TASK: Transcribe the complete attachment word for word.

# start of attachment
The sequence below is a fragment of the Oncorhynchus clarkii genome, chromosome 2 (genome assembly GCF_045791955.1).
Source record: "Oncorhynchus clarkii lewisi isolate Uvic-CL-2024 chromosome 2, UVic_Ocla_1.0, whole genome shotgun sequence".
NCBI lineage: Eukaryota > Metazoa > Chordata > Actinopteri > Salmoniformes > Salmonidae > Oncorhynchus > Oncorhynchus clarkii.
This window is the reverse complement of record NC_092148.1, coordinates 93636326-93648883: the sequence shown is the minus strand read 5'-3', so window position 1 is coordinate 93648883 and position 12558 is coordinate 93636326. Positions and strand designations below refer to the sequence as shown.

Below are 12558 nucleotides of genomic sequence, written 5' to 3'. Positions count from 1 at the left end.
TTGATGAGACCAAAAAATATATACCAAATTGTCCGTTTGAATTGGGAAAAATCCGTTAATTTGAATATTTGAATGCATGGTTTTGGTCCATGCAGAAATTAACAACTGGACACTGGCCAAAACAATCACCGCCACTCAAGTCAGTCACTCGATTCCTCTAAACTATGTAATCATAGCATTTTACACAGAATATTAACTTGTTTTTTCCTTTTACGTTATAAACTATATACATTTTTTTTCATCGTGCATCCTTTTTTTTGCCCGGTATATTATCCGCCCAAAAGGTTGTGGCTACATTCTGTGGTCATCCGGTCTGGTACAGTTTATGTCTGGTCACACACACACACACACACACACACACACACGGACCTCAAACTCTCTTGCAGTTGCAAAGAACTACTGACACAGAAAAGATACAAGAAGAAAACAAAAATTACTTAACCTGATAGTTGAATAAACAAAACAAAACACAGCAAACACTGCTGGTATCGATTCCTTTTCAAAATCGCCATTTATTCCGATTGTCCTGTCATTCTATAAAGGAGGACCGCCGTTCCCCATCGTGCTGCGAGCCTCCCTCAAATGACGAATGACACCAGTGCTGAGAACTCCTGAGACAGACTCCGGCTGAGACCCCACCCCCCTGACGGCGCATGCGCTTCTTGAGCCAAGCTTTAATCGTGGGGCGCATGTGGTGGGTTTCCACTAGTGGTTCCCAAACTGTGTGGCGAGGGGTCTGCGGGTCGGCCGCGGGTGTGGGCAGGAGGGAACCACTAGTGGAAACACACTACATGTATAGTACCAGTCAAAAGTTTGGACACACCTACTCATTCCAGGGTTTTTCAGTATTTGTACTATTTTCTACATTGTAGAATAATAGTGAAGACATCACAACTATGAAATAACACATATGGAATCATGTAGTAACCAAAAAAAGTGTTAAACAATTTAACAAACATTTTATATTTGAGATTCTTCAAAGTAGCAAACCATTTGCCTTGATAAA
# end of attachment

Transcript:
The sequence below is a fragment of the Oncorhynchus clarkii genome, chromosome 2 (genome assembly GCF_045791955.1).
Source record: "Oncorhynchus clarkii lewisi isolate Uvic-CL-2024 chromosome 2, UVic_Ocla_1.0, whole genome shotgun sequence".
NCBI lineage: Eukaryota > Metazoa > Chordata > Actinopteri > Salmoniformes > Salmonidae > Oncorhynchus > Oncorhynchus clarkii.
This window is the reverse complement of record NC_092148.1, coordinates 93636326-93648883: the sequence shown is the minus strand read 5'-3', so window position 1 is coordinate 93648883 and position 12558 is coordinate 93636326. Positions and strand designations below refer to the sequence as shown.

Below are 12558 nucleotides of genomic sequence, written 5' to 3'. Positions count from 1 at the left end.
TTGATGAGACCAAAAAATATATACCAAATTGTCCGTTTGAATTGGGAAAAATCCGTTAATTTGAATATTTGAATGCATGGTTTTGGTCCATGCAGAAATTAACAACTGGACACTGGCCAAAACAATCACCGCCACTCAAGTCAGTCACTCGATTCCTCTAAACTATGTAATCATAGCATTTTACACAGAATATTAACTTGTTTTTTCCTTTTACGTTATAAACTATATACATTTTTTTTCATCGTGCATCCTTTTTTTTGCCCGGTATATTATCCGCCCAAAAGGTTGTGGCTACATTCTGTGGTCATCCGGTCTGGTACAGTTTATGTCTGGTCACACACACACACACACACACACACACACACGGACCTCAAACTCTCTTGCAGTTGCAAAGAACTACTGACACAGAAAAGATACAAGAAGAAAACAAAAATTACTTAACCTGATAGTTGAATAAACAAAACAAAACACAGCAAACACTGCTGGTATCGATTCCTTTTCAAAATCGCCATTTATTCCGATTGTCCTGTCATTCTATAAAGGAGGACCGCCGTTCCCCATCGTGCTGCGAGCCTCCCTCAAATGACGAATGACACCAGTGCTGAGAACTCCTGAGACAGACTCCGGCTGAGACCCCACCCCCCTGACGGCGCATGCGCTTCTTGAGCCAAGCTTTAATCGTGGGGCGCATGTGGTGGGTTTCCACTAGTGGTTCCCAAACTGTGTGGCGAGGGGTCTGCGGGTCGGCCGCGGGTGTGGGCAGGAGGGAACCACTAGTGGAAACACACTACATGTATAGTACCAGTCAAAAGTTTGGACACACCTACTCATTCCAGGGTTTTTCAGTATTTGTACTATTTTCTACATTGTAGAATAATAGTGAAGACATCACAACTATGAAATAACACATATGGAATCATGTAGTAACCAAAAAAAGTGTTAAACAATTTAACAAACATTTTATATTTGAGATTCTTCAAAGTAGCAAACCATTTGCCTTGATAAA